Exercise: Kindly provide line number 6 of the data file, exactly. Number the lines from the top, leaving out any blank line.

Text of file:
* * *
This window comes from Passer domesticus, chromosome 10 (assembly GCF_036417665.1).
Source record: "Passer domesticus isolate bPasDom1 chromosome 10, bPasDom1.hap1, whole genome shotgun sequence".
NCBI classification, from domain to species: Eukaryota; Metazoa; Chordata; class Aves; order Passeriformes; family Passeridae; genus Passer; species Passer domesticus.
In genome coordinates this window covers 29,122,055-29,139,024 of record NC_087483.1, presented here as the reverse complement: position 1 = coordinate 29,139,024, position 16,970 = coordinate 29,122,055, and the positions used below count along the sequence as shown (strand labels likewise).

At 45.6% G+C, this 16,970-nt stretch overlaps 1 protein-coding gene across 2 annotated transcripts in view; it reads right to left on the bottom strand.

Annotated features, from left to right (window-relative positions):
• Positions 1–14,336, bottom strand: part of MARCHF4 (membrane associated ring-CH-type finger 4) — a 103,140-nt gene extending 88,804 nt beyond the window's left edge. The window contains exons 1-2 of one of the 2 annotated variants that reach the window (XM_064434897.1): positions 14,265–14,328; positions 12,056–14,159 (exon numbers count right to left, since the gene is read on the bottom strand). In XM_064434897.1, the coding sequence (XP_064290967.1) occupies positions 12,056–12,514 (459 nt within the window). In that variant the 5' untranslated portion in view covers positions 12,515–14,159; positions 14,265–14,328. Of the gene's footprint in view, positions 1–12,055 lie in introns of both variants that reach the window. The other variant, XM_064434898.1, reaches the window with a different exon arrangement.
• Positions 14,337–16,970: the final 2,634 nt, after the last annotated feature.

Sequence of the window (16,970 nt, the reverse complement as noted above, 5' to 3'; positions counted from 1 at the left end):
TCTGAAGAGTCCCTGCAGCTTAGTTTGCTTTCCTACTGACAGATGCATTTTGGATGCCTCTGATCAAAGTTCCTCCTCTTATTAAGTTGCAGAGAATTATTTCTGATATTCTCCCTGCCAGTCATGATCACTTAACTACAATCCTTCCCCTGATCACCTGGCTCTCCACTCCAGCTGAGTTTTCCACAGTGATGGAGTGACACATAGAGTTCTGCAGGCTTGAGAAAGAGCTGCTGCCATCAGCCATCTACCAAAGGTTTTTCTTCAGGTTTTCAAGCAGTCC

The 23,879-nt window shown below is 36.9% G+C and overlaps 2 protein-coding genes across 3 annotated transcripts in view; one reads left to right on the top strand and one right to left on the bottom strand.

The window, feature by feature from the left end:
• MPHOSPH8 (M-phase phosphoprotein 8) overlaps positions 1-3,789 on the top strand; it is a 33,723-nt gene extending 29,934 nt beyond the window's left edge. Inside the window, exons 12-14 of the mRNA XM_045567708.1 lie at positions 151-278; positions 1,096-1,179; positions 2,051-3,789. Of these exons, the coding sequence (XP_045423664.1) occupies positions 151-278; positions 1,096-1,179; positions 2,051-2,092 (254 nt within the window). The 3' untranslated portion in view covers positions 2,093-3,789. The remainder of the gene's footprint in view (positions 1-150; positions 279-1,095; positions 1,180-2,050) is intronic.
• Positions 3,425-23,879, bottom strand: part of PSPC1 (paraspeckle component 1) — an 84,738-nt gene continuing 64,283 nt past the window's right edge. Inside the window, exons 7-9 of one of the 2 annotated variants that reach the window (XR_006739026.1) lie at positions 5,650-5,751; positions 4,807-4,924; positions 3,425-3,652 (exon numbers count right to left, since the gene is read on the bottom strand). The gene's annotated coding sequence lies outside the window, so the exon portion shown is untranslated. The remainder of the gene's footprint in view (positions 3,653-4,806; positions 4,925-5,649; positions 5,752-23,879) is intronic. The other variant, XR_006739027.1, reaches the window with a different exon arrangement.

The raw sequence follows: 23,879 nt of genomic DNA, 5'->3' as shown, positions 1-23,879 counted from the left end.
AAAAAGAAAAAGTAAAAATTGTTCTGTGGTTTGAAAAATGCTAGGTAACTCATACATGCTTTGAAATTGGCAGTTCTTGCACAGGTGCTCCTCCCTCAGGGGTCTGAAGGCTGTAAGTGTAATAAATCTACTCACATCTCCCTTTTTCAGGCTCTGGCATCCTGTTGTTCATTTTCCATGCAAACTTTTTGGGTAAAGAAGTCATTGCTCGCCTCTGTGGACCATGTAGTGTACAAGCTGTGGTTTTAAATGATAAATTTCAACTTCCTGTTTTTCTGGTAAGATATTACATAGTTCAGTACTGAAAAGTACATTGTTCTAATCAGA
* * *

Annotated features, from left to right (window-relative positions):